By Dave Grunebaum
About 1,000 bikers from across New Jersey revved their engines on some downtown streets. They were on their way to a Catholic Mass that’s like few others.
Leather jackets and bandanas replaced blue blazers and ties. And you were more likely to find someone there with a tattoo of the devil on an arm than a Bible in their hands. Even the monsignor in charge of it all opened the outdoor service by riding his Harley Davidson to the foot of the pulpit.
[sidebar title="Long Distance Bikers" width="630" align="right"]In October 2011, Bill Littlefield spoke with Melissa Holbrook Pierson, who wrote about long-distance motorcycling in her book The Man Who Would Stop At Nothing. [/sidebar]It’s the annual Motorcycle Mass and Bike Blessing outside St. John the Baptist Cathedral in Paterson. Each motorcycle gets blessed. Many bikers there said this helps keep them safe on the roads.
“Oh, you won’t get hurt, you know God’s with you and all that good stuff," said Guy Rutigliano, one of those local bikers. "Kind of gives you that superstitious thing that you’ll be OK on the road.”
Rutigliano has yin yang symbols tattooed on his left arm and the grim reaper on his right shoulder, a possible contradiction to his presence at the mass. But he is not concerned.
"Some things you do in your life are bad, some things you do are good," Rutigliano said. "God forgives, right?”
The event draws bikers from all walks of life from Wall Street bankers to blue collar workers to off-duty policemen, such as Sergeant Donato DeAngelis of Paterson, who rides a maroon chopper with a fat rear tire.
“I believe that bikers are brothers in a strange way, no matter what race or background or where you come from," DeAngelis said. "I do believe that motorcycle enthusiasm and the fact that you’re riding together, yeah, I do believe that you become a brother with that person next to you, no matter who it is.”
DeAngelis, 41, has been coming to this mass for more than 20 years. He stressed that almost everyone here is a good, law-abiding citizen. But he acknowledged that occasionally he has rubbed elbows with someone in the crowd who has been on the wrong side of the law before.
“Sometimes you come across people that you’ve had encounters with in the past, whether it’s an arrest or just a confrontation, and usually when you come to this event, there’s no hard feelings and everybody’s here for the common goal, which is to ride safe and be safe," he said. "And if I have to deal with them on the street another day, I’ll deal with them at that date, but for today it’s all about coming together.”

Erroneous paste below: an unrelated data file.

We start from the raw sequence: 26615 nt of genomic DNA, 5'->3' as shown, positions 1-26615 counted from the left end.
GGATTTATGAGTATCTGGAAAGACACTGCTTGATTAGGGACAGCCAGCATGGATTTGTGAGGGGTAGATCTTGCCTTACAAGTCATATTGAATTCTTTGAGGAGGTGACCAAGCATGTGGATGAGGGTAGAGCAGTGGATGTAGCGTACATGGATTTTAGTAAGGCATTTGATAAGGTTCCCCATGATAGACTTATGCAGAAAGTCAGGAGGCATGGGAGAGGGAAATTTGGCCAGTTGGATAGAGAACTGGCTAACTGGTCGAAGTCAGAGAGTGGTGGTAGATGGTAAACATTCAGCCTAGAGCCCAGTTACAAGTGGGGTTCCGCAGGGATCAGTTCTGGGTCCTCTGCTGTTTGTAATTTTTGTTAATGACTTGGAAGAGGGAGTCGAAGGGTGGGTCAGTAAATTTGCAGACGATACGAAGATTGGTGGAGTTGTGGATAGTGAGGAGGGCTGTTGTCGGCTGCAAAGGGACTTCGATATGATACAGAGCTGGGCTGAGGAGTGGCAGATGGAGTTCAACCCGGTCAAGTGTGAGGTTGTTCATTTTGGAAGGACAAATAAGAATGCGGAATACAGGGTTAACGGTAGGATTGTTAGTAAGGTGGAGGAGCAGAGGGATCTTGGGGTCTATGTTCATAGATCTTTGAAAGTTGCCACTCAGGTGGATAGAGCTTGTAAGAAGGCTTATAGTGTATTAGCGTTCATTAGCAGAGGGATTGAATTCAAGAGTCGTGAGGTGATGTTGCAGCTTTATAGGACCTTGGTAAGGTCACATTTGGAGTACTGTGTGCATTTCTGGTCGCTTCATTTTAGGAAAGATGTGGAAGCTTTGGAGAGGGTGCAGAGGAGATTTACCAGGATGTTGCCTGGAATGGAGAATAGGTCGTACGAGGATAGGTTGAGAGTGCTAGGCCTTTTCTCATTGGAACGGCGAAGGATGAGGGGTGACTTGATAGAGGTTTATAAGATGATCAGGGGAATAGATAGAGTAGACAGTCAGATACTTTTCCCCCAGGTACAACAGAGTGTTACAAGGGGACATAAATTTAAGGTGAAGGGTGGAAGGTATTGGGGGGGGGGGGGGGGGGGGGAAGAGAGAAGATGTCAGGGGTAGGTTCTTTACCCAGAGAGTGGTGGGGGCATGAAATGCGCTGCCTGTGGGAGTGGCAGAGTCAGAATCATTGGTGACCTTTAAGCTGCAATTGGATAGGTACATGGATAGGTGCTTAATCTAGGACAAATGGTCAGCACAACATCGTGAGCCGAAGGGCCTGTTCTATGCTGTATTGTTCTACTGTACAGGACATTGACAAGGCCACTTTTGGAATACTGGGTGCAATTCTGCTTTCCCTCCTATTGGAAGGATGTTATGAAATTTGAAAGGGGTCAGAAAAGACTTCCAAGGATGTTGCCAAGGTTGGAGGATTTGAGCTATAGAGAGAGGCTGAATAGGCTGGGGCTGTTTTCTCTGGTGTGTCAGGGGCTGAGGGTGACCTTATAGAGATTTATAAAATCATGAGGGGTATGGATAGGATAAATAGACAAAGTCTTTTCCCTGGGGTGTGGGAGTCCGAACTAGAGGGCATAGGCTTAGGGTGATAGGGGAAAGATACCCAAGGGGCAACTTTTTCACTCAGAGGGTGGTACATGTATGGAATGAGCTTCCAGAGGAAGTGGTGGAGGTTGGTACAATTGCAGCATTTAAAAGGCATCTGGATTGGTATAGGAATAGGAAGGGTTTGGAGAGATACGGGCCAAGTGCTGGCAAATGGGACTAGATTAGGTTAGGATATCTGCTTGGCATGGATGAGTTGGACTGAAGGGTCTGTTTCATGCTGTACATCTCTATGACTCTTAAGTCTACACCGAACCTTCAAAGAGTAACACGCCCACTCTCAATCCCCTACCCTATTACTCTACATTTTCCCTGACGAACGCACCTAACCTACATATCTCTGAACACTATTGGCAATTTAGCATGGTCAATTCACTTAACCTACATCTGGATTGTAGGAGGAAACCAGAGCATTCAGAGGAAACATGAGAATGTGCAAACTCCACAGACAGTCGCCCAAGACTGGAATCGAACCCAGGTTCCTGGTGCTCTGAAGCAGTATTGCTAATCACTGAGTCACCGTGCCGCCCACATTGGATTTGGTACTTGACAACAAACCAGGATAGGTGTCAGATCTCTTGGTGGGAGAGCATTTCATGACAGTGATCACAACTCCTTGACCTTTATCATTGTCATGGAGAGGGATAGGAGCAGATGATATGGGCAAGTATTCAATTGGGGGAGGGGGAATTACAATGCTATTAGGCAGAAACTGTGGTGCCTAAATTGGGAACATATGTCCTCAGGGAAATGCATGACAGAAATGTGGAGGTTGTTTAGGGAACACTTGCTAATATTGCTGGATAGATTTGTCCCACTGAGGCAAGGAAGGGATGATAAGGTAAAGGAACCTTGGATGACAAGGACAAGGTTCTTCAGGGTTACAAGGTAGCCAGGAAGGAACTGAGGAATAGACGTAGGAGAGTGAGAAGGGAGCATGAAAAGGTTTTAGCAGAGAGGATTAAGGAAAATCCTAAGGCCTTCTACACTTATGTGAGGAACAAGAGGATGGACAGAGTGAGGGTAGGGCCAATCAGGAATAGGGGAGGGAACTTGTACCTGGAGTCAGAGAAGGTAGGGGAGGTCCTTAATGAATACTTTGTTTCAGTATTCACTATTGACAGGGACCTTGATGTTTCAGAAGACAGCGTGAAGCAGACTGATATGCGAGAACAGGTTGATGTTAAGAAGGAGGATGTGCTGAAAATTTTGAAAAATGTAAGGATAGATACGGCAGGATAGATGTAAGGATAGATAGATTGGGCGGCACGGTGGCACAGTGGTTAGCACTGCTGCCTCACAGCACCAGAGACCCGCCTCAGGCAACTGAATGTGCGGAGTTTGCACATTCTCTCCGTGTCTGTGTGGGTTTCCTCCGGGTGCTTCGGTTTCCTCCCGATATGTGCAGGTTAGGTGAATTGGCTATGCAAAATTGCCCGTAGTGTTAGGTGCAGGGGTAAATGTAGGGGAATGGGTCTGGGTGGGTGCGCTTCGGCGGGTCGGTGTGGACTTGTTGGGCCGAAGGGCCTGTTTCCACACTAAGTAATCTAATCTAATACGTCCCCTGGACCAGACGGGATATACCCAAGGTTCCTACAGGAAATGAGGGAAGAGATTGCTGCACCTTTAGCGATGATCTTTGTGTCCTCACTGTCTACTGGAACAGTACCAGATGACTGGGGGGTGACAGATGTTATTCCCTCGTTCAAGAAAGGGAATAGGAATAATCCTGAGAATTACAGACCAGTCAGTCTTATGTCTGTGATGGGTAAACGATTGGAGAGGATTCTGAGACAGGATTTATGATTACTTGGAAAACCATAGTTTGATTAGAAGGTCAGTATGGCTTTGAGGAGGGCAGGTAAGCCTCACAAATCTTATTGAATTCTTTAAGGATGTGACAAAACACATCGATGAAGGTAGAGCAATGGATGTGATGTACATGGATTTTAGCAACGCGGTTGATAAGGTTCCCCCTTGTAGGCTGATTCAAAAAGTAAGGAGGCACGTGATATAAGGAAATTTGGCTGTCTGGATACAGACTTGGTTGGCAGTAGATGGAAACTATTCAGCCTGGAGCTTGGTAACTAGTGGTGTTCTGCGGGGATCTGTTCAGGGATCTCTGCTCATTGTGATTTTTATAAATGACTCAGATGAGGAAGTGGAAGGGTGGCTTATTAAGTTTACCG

The decorations on the motorcycles ranged from images of the American flag to flames to skulls and bones. But at least one Harley had several paintings of Jesus. The bike belongs to Monsignor Mark Giordani, the man who started this annual mass back in 1969.
“I love this event," Giordani said. "It began 43 years ago, and officially we kick off the riding season with this mass and blessing. We pray for safety for all bike enthusiasts. What do you think when you see someone with a tattoo of the devil at your mass? They need more prayers.”
Monsignor Giordani, a native of Italy, is 69 and has been a biker for more than 50 years. “I do love biking," he said. "It’s such an exhilarating feeling. It just gives a sense of freedom of independence, and I’m really enjoying God’s beautiful creation.”
When he’s on his Harley, Monsignor Giordani trades in his vestments for a leather jacket and denim vest. He said being a biker helps him bond with the other riders here. “There’s a special connection with them, gives us a camaraderie that only comes about by being bikers,” he said.
DeAngelis agreed. “He’s definitely a cool cat, no doubt.”
The mass ended with each motorcycle riding out one at a time, past Giordani, who blesses each bike with a sprinkle of Holy Water.
This segment aired on June 30, 2012.